Simple questions... or not so simple?

Discussion in 'Options' started by mind_the_gap, Jan 1, 2009.

  1. Happy New Year to everybody!

    I've been trading stocks for several years now and I'd like to expand my strategy to options. I'm familiar with the basic theory (greeks, volatility, etc.), but when it comes to actually trading I realise that I haven't understood the "real problems", so here goes:

    1. The price of an option seems to be the result of supply and demand, so the "fair value" (Black-Scholes for example) doesn't necessarily have anything to do with what I pay for an option, right?

    2. Implied volatility. If the price is dictated by supply and demand, then the implied volatility is actually calculated from the other parameters (strike price, price of the underlying and the option, time until expiration, interest)? If that isn't the case, who gets to decide what the implied volatility for an option will be?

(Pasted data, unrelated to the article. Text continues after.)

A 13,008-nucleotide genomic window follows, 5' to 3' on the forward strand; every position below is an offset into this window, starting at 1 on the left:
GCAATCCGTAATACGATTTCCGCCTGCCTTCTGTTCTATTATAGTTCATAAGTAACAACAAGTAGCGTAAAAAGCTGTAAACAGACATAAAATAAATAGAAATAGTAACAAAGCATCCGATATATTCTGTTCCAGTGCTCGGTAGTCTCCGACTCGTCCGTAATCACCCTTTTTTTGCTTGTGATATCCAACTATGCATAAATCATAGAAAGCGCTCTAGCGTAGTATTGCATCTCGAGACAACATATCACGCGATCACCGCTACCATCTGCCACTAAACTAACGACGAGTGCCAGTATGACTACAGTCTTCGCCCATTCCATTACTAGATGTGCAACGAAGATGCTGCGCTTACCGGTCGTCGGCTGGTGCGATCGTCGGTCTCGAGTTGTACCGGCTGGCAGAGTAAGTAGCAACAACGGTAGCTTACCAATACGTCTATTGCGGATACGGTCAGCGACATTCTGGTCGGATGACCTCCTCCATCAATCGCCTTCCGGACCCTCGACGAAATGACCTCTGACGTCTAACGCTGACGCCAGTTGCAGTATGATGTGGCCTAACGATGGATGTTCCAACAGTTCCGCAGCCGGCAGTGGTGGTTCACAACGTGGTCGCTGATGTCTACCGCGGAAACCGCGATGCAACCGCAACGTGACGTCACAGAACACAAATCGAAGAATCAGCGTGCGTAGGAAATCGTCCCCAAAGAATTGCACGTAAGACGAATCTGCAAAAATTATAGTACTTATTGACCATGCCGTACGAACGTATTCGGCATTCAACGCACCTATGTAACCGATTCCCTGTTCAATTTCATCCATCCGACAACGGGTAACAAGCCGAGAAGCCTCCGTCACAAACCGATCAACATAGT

3. If you buy an option, how do you make sure you're not paying too much for it? How are you using Stop Loss orders with options? Does it make sense to use them with options at all?

    Thanks for your answers,

    MTG
     
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  3. Mark
    http://blog.mdwoptions.com/options_for_rookies/
     
  4. This isn't going to answer your questions but here goes anyway...

    I started as an investor a lonnnnnng time ago and ventured into serious day trading 6-7 years ago, trading on the news of the day as well quarterly earnings. Early on it was mostly stocks and eventually it became mostly options, particularly for earnings.

    Outside of being very selective for specific options earnings plays, I now trade mostly stocks. The main reason is that options have so many things to get right (IV change, skew, time decay, wider spreads, liquidity and direction) whereas with stocks you just have to get the direction right.

    So my 2 cents is learn options but concentrate on what works best for you.
     
  5. Thanks, your post made options a lot clearer for me!